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Film / The Dark Side of Chocolate

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Not everything's better with chocolate...

"When you eat chocolate, you eat my flesh."note 
Amadou, a former child slave.

The Dark Side of Chocolate is a 2010 documentary film exposing the widespread, but strangely unknown-to-the-public, use of child slaves in the cocoa industry. It follows the lives of children in the cocoa fields, their working conditions, and the abuse of power of morality and ethics therein.

Fair warning, the documentary is quite effective at showing just how ethical boundaries have been ignored by these companies, and can be a little distressing to watch, so watch at your discretion.

The documentary is narrated by David Bateson, of all people.

Tropes associated with ''The Dark Side of Chocolate:

  • Bittersweet Ending: Though, the producers didn't quite get through to the chocolate companies, they did get through INTERPOL's, ILO, the president, one CEO in South Cacao, along with bringing awareness of the subject on top of over 100 getting rescued in the aftermath, but, at the end of the day, there's still more work and effort to be done.
  • Corrupt Corporate Executive: Considering all the chocolate companies' unwillingness to view their footage, it's quite clear this is at play somewhere in the food chain.
  • Corporate Conspiracy:
    • There was a move in June 28, 2001 by U.S. House of Representatives to label chocolate "slave-free" that was shot down by the chocolate industry, as they lobbied against Congress.
    • Considering the scale of the problem and the fact that is been going on over ten years yet so few people seems to know about this, it's hard to believe this is not going on.
  • Human Traffickers: Since the children are trafficked, it can be guessed that they were kidnapped from elsewhere or, in some instances, the impoverished families handed them over without knowing what the risks were.
  • Let's Meet the Meat: This is a variant, where, instead of meeting the meat, we meet the workers and what we see isn't pretty.
  • Made a Slave: The children are effectively this, as, despite all the work they do, they hardly get paid, if at all. Adding to this, they are trafficked to the farms from who knows where.
    Narrator: Most children are never even paid.
  • Never My Fault: This is basically what the chocolate companies self-defense amounts to, in which case, they claim they have no control (or oversight) over the cocoa farms they buy from.
    Statement: "The vast majority of cocoa farms are not owned by the companies that make chocolate or supply cocoa and we therefore don't have direct control over cocoa farming or labor practices."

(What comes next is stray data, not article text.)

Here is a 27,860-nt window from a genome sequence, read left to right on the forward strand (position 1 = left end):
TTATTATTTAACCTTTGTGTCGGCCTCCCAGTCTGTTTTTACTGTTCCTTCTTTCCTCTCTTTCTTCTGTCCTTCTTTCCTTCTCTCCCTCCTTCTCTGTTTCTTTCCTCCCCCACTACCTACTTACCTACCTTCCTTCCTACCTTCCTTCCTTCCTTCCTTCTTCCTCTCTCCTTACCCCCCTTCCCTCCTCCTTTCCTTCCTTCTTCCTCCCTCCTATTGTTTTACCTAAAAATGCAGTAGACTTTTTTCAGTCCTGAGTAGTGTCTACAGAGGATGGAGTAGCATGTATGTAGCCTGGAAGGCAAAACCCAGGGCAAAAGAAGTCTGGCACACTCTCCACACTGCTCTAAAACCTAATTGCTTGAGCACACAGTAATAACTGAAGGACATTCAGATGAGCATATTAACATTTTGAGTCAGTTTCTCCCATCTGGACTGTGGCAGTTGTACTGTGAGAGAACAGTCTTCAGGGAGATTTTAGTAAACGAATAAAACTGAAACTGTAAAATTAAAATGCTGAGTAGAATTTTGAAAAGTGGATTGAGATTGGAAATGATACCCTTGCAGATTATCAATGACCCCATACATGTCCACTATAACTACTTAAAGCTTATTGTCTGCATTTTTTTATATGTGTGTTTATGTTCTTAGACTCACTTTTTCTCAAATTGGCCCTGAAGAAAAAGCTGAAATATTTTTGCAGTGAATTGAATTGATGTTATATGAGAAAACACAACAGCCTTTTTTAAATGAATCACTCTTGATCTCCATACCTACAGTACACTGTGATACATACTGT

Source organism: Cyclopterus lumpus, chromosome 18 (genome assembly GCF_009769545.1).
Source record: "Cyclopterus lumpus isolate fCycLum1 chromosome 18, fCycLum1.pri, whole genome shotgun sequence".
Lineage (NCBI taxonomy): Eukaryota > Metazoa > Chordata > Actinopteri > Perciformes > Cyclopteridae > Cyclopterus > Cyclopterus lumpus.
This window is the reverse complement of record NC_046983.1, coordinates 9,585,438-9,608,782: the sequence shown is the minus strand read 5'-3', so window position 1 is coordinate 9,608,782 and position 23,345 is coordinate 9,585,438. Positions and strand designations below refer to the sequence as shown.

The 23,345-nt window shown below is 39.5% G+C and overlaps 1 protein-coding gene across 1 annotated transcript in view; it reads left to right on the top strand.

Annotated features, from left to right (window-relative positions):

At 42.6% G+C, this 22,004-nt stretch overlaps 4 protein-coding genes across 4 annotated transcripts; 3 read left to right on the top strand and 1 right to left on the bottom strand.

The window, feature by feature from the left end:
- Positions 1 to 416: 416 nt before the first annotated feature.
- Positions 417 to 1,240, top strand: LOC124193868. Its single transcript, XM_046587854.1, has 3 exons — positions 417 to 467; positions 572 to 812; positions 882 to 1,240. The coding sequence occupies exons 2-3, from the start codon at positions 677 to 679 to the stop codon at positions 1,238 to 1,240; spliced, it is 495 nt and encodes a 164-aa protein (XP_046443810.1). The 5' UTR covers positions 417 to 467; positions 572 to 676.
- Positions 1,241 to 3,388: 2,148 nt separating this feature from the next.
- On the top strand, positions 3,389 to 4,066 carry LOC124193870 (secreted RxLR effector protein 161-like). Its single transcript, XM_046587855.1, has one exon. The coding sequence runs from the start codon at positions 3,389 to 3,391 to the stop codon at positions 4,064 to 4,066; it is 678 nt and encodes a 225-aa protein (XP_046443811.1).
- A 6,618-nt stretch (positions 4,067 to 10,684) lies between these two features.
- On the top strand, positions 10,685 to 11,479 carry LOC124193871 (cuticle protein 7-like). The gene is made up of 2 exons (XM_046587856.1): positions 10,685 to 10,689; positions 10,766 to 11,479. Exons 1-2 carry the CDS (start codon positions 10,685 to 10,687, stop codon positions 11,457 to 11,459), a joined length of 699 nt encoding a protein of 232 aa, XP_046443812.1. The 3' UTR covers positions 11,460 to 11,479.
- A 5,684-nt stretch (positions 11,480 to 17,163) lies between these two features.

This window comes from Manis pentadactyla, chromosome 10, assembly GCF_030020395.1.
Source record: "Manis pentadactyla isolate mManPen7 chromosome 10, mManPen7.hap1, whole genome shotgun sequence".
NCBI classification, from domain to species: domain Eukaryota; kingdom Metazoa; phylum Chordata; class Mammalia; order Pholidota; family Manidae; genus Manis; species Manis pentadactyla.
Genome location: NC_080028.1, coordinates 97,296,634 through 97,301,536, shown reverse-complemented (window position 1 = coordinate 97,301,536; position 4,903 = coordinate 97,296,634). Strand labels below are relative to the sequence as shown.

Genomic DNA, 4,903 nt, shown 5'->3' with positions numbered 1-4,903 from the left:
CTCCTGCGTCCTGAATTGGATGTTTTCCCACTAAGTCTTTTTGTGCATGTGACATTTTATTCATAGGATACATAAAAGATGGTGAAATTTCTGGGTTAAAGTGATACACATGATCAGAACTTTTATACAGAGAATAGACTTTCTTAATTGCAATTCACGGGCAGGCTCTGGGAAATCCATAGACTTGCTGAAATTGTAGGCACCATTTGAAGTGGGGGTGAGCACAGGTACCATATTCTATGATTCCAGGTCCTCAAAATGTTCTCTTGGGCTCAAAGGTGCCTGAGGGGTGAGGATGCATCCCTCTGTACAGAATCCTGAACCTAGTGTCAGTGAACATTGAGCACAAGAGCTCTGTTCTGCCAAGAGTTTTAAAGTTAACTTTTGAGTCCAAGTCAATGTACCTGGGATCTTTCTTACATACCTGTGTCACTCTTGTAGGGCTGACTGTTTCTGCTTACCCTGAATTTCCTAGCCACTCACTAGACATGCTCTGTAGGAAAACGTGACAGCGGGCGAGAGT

• No OSHA Compliance: The farms inhumane conditions for its workers, which are working with heavy/dangerous tools, carrying heavy sacks, and using pesticides without protective gear/clothing, on top of employing children. To list a case in point, one of the children had sores in her legs from either being exposed to harmful chemicals, falling from carrying something too heavy, or injuring herself with tools.
  • Slave Liberation:
    • This is basically what the documentary hopes to accomplish.
    • They rescued a little girl with wounds on her legs, among others.
  • Powered by a Forsaken Child: More than 1.8 million children in West Africa are involved in growing cocoa. The children work hard, hazardous work with no pay and no medical attention. The exceptions are Fair Trade Certified chocolate, some companies, and organic chocolate,note  though the latter is probably only because at the time of writing no organic cocoa products are made from Ivory Coast.
  • Vague Age: Some of the kids employed at the farms, as we get don't get actual numbers, we get estimates or a range. A specific case is one of the girls (probably the one with the sores on her legs), where she says she's twelve, but they think she might be younger, either way, no one really knows.
  • Villain with Good Publicity: Those who support this practice include such companies as Hershey's, Nestle, and M&M Mars. These three in particular are giants in the industry.
  • Would Hurt a Child: The chocolate companies or, rather, the ones they hire/buy from do this when they employ children to pick the cocoa plants, said cocoa plants having several occupational hazards that could do just as much harm to an adult, on top of getting beat on by the taskmasters.